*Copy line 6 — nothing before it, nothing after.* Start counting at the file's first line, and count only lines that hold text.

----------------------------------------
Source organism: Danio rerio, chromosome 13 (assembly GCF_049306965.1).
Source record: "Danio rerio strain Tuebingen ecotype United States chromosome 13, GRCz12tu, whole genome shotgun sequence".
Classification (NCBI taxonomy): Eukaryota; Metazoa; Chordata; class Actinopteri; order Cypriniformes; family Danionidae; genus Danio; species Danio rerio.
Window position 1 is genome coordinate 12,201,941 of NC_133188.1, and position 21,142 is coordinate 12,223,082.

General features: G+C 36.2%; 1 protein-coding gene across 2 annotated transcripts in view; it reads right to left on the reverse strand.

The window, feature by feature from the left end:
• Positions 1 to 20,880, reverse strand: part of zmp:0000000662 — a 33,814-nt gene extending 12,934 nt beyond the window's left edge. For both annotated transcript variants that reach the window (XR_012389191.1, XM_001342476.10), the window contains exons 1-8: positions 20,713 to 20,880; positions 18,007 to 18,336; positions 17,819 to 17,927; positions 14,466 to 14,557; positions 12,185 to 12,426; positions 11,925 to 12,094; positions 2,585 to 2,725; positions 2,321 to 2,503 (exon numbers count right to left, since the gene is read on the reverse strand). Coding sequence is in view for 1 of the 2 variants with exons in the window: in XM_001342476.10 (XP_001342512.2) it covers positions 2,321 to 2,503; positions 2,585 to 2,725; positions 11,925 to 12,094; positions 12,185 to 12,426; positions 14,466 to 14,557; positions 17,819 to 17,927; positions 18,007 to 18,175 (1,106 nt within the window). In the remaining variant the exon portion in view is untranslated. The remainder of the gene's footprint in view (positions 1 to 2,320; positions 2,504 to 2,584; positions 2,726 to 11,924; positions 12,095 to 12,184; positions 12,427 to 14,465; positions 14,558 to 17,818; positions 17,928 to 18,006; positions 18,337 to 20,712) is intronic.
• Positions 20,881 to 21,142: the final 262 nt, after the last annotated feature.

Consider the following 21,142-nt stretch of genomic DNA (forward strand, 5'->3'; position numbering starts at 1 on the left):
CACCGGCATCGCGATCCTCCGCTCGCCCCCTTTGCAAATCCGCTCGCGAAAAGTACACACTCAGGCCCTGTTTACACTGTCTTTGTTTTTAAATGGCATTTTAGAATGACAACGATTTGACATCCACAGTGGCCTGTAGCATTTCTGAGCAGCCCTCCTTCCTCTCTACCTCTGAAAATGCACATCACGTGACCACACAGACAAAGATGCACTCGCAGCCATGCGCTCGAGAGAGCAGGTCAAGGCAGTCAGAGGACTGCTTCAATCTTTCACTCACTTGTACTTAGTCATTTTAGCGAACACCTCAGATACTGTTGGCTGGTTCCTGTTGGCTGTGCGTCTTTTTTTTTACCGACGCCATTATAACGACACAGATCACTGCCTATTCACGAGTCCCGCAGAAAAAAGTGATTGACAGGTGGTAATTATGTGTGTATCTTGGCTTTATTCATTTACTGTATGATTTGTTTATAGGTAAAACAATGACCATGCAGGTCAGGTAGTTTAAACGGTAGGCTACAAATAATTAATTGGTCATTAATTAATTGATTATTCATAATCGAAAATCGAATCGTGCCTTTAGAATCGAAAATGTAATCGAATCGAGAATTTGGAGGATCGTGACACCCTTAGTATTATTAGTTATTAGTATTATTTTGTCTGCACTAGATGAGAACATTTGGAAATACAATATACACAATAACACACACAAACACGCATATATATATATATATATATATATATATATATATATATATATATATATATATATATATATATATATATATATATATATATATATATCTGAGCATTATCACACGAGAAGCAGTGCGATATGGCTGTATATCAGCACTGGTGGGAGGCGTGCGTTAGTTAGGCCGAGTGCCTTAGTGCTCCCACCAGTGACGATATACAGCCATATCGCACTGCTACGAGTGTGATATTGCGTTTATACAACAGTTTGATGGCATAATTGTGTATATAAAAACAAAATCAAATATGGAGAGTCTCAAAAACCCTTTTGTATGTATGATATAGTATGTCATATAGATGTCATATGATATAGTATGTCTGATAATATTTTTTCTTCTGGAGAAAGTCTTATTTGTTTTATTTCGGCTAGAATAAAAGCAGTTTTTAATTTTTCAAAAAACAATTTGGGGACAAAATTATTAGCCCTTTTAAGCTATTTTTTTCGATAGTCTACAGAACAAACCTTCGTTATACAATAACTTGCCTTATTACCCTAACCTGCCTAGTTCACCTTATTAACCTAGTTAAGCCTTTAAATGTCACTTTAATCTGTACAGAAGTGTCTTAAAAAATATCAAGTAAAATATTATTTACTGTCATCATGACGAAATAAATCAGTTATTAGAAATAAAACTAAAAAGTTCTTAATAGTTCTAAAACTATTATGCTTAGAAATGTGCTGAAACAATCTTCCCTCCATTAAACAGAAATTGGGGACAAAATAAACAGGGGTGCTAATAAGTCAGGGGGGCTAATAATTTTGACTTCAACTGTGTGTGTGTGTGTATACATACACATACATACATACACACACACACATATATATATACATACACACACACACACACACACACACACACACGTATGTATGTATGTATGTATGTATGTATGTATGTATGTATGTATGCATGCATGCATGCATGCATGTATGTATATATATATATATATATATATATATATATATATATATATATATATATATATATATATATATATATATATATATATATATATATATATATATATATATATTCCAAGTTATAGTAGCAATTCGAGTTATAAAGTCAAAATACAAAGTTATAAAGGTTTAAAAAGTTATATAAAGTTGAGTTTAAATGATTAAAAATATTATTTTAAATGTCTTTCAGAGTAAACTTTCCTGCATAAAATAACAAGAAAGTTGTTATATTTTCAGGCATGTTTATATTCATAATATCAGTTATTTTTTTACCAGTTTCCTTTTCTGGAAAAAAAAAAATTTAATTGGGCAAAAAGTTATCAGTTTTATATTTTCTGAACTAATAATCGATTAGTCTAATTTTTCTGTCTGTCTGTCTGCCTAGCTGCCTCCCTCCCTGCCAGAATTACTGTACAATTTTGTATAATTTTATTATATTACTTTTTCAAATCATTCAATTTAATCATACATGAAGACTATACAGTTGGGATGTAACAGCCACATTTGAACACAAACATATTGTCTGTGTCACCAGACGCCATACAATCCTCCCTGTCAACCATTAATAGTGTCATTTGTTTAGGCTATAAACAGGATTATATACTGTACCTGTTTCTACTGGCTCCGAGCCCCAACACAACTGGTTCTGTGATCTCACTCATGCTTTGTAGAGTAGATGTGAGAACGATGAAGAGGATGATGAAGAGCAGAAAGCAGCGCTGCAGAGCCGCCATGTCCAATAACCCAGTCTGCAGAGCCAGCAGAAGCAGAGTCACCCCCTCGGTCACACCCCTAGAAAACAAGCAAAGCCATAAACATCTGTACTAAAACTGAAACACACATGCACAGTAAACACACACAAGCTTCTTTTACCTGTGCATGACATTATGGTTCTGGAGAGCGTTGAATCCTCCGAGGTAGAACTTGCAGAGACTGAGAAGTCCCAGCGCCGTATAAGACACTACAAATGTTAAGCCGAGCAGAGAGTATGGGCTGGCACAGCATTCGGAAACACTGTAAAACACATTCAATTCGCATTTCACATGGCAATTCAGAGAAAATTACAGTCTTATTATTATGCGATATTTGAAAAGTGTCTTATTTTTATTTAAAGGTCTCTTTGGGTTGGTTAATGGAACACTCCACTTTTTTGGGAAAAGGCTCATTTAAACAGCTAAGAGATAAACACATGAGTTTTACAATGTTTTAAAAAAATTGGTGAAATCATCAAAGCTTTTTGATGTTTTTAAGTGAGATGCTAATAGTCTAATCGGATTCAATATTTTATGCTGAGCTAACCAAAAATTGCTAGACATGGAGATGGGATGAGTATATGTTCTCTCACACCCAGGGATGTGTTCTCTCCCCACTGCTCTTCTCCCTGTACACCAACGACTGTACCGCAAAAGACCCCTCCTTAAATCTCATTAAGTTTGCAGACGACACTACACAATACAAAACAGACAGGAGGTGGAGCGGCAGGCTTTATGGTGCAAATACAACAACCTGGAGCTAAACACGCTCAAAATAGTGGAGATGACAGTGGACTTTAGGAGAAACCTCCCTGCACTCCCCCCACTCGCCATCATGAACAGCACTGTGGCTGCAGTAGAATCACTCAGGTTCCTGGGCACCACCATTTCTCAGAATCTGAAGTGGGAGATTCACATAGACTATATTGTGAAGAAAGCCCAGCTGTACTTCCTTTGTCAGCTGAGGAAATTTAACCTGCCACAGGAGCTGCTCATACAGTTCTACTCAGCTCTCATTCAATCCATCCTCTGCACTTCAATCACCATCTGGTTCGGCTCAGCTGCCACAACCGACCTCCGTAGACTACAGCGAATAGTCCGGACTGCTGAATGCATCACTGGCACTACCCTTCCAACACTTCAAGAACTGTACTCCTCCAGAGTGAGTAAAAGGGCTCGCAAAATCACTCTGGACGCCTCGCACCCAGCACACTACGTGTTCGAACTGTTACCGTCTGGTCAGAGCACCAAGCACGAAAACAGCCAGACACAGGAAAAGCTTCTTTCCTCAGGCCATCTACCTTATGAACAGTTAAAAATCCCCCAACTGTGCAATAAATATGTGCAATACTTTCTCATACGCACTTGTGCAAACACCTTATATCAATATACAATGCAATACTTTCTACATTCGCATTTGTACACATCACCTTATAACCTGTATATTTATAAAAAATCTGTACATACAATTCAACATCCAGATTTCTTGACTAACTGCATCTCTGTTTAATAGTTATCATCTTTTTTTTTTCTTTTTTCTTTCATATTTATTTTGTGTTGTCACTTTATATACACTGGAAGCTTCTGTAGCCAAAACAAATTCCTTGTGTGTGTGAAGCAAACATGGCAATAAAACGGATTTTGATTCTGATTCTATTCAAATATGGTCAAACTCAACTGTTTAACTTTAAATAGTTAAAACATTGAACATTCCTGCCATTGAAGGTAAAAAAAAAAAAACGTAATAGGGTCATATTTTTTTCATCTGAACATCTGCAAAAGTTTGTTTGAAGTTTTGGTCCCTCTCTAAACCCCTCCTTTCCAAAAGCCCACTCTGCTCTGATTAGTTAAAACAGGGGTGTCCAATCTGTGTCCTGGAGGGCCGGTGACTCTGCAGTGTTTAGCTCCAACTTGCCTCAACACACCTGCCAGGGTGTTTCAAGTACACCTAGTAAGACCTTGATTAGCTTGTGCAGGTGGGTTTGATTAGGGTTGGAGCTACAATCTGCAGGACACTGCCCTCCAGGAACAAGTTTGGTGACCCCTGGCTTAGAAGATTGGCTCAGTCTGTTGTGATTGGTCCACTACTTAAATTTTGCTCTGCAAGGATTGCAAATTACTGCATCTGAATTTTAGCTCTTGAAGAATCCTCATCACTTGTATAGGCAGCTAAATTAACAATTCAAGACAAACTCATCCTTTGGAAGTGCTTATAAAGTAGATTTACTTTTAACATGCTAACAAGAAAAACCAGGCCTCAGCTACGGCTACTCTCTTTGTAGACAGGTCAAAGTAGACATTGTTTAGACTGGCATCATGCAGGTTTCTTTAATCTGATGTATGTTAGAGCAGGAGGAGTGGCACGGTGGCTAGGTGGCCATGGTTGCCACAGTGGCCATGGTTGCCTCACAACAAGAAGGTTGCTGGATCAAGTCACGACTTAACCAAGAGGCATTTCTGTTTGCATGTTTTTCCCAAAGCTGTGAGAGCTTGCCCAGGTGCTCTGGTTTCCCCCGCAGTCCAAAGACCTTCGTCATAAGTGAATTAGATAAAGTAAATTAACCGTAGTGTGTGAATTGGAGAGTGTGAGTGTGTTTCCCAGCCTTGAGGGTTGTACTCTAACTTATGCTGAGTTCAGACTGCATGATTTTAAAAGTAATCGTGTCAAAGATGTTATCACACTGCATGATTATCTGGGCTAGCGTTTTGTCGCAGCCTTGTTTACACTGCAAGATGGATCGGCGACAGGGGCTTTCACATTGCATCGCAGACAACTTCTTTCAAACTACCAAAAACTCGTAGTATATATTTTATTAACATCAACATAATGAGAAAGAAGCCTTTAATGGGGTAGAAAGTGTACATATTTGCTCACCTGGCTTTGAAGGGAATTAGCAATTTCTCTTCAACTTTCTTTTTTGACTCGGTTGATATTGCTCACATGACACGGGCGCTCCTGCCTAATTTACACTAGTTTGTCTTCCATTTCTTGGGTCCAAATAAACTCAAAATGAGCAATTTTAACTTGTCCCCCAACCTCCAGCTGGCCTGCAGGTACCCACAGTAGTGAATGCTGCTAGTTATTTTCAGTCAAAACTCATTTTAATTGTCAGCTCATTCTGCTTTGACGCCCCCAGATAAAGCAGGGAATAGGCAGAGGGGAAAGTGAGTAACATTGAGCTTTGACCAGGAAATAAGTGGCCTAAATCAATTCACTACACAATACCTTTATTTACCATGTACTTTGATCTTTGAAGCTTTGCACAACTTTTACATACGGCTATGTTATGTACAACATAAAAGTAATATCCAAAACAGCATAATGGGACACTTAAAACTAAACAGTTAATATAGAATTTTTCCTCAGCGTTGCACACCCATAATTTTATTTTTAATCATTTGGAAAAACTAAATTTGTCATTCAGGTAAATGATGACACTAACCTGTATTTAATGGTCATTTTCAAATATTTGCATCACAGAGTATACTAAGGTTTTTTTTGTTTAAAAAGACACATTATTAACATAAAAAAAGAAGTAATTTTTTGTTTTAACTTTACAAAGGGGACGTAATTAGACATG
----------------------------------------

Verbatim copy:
The window, feature by feature from the left end: